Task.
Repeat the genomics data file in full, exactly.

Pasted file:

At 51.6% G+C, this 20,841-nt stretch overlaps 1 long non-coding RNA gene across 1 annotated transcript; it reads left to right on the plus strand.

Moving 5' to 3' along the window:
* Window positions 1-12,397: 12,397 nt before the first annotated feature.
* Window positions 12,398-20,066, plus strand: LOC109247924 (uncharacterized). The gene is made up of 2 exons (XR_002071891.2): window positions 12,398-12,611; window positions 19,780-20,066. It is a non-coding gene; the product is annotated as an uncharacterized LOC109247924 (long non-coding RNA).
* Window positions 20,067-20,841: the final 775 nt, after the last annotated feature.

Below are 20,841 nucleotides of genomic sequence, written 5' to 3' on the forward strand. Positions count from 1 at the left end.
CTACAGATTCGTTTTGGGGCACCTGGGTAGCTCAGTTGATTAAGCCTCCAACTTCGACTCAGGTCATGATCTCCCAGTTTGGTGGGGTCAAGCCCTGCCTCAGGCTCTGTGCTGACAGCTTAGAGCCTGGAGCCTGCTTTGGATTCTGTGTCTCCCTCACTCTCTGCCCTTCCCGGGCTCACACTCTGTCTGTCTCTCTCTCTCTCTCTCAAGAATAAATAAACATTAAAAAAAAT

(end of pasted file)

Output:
At 51.6% G+C, this 20,841-nt stretch overlaps 1 long non-coding RNA gene across 1 annotated transcript; it reads left to right on the plus strand.

Moving 5' to 3' along the window:
* Window positions 1-12,397: 12,397 nt before the first annotated feature.
* Window positions 12,398-20,066, plus strand: LOC109247924 (uncharacterized). The gene is made up of 2 exons (XR_002071891.2): window positions 12,398-12,611; window positions 19,780-20,066. It is a non-coding gene; the product is annotated as an uncharacterized LOC109247924 (long non-coding RNA).
* Window positions 20,067-20,841: the final 775 nt, after the last annotated feature.

Below are 20,841 nucleotides of genomic sequence, written 5' to 3' on the forward strand. Positions count from 1 at the left end.
CTACAGATTCGTTTTGGGGCACCTGGGTAGCTCAGTTGATTAAGCCTCCAACTTCGACTCAGGTCATGATCTCCCAGTTTGGTGGGGTCAAGCCCTGCCTCAGGCTCTGTGCTGACAGCTTAGAGCCTGGAGCCTGCTTTGGATTCTGTGTCTCCCTCACTCTCTGCCCTTCCCGGGCTCACACTCTGTCTGTCTCTCTCTCTCTCTCTCAAGAATAAATAAACATTAAAAAAAAT